the drive along the Parks Highway
After a day of driving, we were too tired to make dinner so we decided to check out the local restaurants. The amazing thing about Talkeetna is there are about ten restaurants in town and everyone was so good! Okay we didn’t make it to every restaurant in Talkeetna but we tried maybe seven restaurants and every meal we had was phenomenal.
Our first night in Alaska we tried The Roadhouse. Jenny got a salad with blueberry dressing that she said was so good. I had a halibut sandwich that was out of this world. They must have caught the fish that morning. I have never had halibut that fresh in my life. After our delicious meal Ryan wanted dessert so we walked over to the little country store in town, the only place to buy supplies. We needed to stock up on some basics also, buying the essentials for breakfast and such. While Jenny was getting the supplies for her amazing pancakes Ryan grabbed a pack of Oreos and we went to check out… Seven dollars for a package of Oreos! Wow! Everything has to be flown into Alaska from the lower forty eight so everything has to be marked up in price. This was almost ten years ago now. I can only imagine how expensive supplies are now up there. Keep in mind this was probably the only supermarket within the two hundred mile range between Wasilla and Fairbanks.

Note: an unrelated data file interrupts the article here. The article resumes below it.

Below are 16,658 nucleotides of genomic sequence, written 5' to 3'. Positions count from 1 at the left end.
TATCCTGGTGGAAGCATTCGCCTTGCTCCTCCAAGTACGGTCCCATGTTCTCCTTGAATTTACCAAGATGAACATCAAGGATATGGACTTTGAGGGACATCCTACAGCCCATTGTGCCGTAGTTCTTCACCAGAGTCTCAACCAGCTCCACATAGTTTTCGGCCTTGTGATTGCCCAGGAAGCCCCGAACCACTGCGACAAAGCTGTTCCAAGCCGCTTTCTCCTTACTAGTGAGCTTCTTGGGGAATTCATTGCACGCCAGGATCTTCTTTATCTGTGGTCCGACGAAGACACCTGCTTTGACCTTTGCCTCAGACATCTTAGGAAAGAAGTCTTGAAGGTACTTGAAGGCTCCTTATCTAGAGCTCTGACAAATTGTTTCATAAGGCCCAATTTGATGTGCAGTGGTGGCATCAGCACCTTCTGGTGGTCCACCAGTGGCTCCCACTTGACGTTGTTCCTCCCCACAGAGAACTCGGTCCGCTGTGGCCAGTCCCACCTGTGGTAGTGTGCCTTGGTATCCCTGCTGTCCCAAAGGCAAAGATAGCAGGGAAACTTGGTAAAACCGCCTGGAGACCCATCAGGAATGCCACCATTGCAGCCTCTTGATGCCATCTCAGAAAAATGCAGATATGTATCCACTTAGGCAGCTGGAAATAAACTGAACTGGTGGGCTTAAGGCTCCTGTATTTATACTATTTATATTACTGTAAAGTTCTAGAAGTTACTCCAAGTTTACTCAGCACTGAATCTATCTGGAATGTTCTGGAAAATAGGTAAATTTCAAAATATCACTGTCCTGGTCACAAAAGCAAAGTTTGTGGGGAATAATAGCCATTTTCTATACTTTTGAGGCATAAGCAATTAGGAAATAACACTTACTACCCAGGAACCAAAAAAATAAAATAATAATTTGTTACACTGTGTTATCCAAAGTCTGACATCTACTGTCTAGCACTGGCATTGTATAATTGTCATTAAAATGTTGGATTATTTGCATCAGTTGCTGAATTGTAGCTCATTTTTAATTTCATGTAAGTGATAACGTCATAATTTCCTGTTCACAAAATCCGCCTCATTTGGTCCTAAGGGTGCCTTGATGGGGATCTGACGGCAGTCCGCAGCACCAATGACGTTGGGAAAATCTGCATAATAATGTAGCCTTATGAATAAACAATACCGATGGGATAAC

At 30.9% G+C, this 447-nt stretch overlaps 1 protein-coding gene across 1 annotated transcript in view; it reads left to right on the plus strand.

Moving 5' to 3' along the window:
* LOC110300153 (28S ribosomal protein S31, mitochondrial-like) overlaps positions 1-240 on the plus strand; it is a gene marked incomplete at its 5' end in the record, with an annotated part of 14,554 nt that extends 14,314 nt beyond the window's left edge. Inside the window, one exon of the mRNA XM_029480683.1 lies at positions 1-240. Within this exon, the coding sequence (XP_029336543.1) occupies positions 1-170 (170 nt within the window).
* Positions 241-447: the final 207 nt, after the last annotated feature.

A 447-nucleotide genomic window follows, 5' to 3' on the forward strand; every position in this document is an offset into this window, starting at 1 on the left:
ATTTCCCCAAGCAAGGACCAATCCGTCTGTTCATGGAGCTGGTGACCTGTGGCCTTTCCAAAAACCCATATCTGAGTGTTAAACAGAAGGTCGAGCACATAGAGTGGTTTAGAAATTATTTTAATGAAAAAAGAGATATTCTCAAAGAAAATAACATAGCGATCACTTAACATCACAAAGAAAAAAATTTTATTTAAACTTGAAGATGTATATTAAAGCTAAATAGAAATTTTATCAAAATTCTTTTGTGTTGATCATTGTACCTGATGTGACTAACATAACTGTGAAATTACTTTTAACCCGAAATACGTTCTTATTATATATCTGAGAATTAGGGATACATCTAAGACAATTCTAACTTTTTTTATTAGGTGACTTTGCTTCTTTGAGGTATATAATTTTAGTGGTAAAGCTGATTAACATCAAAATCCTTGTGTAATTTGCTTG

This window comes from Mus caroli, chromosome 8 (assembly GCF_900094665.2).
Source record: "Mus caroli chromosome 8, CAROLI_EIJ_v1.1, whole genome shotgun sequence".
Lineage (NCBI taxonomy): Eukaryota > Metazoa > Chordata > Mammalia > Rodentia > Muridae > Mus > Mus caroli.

After we finished our grocery run it was getting later, about eight p.m. so we headed back to the cabin. Of course the sun was still high in the sky like the middle of the day. We went back, cracked open a bottle of Australian Shiraz I had brought with us and played a few games of hearts. When we put our sleep masks on at midnight it was still completely bright outside, so awesome!